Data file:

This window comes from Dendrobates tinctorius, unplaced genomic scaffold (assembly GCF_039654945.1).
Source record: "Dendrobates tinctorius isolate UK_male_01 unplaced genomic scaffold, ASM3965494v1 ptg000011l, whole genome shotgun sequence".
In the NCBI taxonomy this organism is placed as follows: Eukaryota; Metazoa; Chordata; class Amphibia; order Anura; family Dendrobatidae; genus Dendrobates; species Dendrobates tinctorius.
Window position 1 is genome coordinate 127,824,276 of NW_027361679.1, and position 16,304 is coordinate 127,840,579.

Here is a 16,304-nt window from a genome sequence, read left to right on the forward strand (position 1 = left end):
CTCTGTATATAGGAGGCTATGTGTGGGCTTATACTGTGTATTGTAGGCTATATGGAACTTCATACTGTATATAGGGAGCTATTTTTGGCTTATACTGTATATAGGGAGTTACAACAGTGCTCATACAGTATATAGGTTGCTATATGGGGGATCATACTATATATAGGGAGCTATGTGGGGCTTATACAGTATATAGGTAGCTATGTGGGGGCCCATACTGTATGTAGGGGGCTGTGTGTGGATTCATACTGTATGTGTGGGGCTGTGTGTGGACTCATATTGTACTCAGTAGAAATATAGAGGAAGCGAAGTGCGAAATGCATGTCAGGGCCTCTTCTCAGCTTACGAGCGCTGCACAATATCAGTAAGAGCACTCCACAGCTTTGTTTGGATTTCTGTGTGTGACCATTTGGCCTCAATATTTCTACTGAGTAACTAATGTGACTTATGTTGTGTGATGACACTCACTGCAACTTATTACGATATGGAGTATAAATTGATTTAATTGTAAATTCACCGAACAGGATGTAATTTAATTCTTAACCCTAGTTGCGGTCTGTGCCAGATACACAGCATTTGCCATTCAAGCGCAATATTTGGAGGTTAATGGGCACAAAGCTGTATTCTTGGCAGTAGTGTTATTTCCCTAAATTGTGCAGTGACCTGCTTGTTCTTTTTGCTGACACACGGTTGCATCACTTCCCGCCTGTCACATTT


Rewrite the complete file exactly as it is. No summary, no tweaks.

This window comes from Dendrobates tinctorius, unplaced genomic scaffold (assembly GCF_039654945.1).
Source record: "Dendrobates tinctorius isolate UK_male_01 unplaced genomic scaffold, ASM3965494v1 ptg000011l, whole genome shotgun sequence".
In the NCBI taxonomy this organism is placed as follows: Eukaryota; Metazoa; Chordata; class Amphibia; order Anura; family Dendrobatidae; genus Dendrobates; species Dendrobates tinctorius.
Window position 1 is genome coordinate 127,824,276 of NW_027361679.1, and position 16,304 is coordinate 127,840,579.

Here is a 16,304-nt window from a genome sequence, read left to right on the forward strand (position 1 = left end):
CTCTGTATATAGGAGGCTATGTGTGGGCTTATACTGTGTATTGTAGGCTATATGGAACTTCATACTGTATATAGGGAGCTATTTTTGGCTTATACTGTATATAGGGAGTTACAACAGTGCTCATACAGTATATAGGTTGCTATATGGGGGATCATACTATATATAGGGAGCTATGTGGGGCTTATACAGTATATAGGTAGCTATGTGGGGGCCCATACTGTATGTAGGGGGCTGTGTGTGGATTCATACTGTATGTGTGGGGCTGTGTGTGGACTCATATTGTACTCAGTAGAAATATAGAGGAAGCGAAGTGCGAAATGCATGTCAGGGCCTCTTCTCAGCTTACGAGCGCTGCACAATATCAGTAAGAGCACTCCACAGCTTTGTTTGGATTTCTGTGTGTGACCATTTGGCCTCAATATTTCTACTGAGTAACTAATGTGACTTATGTTGTGTGATGACACTCACTGCAACTTATTACGATATGGAGTATAAATTGATTTAATTGTAAATTCACCGAACAGGATGTAATTTAATTCTTAACCCTAGTTGCGGTCTGTGCCAGATACACAGCATTTGCCATTCAAGCGCAATATTTGGAGGTTAATGGGCACAAAGCTGTATTCTTGGCAGTAGTGTTATTTCCCTAAATTGTGCAGTGACCTGCTTGTTCTTTTTGCTGACACACGGTTGCATCACTTCCCGCCTGTCACATTT